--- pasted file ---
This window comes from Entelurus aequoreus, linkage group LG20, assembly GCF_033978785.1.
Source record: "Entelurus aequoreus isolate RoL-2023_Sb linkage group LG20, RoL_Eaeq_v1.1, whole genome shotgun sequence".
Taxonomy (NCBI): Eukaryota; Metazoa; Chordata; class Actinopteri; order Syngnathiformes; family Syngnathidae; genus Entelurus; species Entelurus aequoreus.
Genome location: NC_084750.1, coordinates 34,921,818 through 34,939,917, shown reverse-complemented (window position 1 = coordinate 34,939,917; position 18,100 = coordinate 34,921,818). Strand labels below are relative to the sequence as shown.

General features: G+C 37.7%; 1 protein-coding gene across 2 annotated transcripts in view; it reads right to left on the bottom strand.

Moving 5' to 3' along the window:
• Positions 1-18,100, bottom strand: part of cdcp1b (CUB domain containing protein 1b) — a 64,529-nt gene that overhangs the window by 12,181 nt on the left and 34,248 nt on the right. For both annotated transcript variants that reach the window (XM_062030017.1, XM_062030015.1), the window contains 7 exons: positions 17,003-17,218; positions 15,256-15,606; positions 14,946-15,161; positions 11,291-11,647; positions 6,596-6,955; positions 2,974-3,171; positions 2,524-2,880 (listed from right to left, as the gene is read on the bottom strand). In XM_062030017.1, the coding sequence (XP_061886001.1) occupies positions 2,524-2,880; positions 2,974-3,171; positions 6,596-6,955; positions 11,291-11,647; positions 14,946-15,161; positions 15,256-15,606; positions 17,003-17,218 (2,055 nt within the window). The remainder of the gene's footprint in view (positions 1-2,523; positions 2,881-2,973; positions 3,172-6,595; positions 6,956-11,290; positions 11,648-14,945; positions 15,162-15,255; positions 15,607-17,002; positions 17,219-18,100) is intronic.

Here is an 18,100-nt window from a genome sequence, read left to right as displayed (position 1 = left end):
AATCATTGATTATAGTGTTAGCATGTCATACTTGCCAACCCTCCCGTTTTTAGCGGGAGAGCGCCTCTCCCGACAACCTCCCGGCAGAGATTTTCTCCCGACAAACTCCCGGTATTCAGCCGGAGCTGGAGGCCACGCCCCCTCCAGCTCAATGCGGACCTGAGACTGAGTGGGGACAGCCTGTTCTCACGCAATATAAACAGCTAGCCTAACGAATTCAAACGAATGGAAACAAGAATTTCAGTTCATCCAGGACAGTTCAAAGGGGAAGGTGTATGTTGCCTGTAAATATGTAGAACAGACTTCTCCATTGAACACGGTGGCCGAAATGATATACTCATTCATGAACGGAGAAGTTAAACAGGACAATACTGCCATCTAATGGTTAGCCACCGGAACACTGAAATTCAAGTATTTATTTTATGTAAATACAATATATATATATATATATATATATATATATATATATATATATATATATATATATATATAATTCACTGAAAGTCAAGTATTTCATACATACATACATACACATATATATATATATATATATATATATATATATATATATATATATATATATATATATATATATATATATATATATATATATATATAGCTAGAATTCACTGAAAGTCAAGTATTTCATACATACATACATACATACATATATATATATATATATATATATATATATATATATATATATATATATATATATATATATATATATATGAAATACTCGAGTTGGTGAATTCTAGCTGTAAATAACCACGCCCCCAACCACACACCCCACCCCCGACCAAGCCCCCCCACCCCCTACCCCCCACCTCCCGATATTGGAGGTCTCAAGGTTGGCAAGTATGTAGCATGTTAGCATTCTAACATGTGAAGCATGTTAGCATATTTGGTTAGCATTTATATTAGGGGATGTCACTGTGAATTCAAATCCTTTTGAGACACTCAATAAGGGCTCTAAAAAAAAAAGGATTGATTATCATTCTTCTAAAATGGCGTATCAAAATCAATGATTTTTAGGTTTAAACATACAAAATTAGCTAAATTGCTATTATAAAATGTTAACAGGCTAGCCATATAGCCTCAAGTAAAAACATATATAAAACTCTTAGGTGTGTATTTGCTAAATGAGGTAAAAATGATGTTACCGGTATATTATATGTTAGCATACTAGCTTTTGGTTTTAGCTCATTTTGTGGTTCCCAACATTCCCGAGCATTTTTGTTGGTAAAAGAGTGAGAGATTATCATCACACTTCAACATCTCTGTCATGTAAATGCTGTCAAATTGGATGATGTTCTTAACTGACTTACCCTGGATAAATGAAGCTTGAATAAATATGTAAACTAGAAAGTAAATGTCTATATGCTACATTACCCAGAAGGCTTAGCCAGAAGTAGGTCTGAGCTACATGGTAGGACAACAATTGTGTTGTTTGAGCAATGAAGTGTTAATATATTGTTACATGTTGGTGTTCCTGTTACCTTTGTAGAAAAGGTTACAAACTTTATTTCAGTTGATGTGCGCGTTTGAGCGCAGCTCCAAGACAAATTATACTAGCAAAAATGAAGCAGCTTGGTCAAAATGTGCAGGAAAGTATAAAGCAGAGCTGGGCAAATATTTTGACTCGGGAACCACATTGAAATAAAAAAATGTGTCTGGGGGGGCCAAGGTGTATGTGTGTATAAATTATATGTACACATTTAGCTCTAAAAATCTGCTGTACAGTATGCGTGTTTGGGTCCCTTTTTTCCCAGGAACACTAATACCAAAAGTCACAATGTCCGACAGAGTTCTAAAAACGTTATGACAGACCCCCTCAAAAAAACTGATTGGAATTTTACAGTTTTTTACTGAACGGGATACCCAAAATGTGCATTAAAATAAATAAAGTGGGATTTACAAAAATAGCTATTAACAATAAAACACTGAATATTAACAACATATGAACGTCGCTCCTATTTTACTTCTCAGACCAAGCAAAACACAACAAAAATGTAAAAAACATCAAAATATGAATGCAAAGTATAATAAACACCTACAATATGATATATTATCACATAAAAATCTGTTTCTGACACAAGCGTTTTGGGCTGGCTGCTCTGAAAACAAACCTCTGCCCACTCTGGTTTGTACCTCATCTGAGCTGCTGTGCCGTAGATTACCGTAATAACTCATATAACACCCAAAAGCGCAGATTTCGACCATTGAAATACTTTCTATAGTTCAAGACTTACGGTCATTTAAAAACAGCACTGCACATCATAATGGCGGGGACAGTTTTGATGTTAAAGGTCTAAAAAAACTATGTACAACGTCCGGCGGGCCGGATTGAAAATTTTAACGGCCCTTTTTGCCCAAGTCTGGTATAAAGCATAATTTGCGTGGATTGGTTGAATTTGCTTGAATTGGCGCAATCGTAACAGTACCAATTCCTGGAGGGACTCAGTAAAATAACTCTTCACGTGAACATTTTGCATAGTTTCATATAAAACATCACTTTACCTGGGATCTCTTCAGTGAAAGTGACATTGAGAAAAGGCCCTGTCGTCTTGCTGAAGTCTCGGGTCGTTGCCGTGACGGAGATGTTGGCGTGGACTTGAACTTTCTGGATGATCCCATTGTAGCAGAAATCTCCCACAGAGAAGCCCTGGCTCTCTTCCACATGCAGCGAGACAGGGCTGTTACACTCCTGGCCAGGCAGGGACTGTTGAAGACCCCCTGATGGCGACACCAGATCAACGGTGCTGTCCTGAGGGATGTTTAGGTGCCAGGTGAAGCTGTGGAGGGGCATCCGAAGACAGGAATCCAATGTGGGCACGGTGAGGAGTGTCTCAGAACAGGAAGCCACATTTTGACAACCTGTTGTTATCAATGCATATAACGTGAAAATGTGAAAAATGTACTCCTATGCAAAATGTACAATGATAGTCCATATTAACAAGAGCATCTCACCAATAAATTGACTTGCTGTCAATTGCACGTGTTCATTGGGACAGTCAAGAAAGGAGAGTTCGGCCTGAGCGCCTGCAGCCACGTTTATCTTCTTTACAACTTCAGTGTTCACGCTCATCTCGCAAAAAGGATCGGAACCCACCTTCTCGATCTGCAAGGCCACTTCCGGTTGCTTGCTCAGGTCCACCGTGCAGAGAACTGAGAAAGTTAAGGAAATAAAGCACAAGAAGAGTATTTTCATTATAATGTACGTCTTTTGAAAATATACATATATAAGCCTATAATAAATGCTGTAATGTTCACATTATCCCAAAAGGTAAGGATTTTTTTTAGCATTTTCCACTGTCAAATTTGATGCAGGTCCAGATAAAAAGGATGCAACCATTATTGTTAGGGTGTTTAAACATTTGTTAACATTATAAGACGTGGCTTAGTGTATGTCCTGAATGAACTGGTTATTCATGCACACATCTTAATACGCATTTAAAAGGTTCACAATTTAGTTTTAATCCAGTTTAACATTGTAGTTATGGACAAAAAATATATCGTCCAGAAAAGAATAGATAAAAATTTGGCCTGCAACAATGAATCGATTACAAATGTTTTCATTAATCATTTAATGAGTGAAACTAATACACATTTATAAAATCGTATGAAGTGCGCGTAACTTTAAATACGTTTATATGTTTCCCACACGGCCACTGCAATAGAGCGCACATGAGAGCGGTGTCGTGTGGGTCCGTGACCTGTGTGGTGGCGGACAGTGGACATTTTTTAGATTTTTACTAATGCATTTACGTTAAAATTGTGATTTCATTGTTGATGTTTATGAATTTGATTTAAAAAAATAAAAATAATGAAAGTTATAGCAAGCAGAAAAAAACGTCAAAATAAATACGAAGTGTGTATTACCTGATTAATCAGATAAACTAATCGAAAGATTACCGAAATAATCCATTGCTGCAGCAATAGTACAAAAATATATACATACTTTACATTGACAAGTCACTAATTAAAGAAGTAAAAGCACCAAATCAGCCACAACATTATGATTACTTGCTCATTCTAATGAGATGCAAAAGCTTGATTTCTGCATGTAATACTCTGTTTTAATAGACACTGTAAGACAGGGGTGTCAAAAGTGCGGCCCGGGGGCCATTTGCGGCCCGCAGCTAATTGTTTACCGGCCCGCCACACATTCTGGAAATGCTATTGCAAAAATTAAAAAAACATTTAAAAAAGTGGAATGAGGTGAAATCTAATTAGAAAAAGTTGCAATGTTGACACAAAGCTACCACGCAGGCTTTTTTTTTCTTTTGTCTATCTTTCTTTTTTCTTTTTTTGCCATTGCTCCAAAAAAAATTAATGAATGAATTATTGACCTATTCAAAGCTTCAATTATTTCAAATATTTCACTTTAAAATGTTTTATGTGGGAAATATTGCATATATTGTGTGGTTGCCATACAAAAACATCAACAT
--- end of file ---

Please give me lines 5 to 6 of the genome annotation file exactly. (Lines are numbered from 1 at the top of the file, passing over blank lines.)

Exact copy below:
General features: G+C 37.7%; 1 protein-coding gene across 2 annotated transcripts in view; it reads right to left on the bottom strand.

Moving 5' to 3' along the window: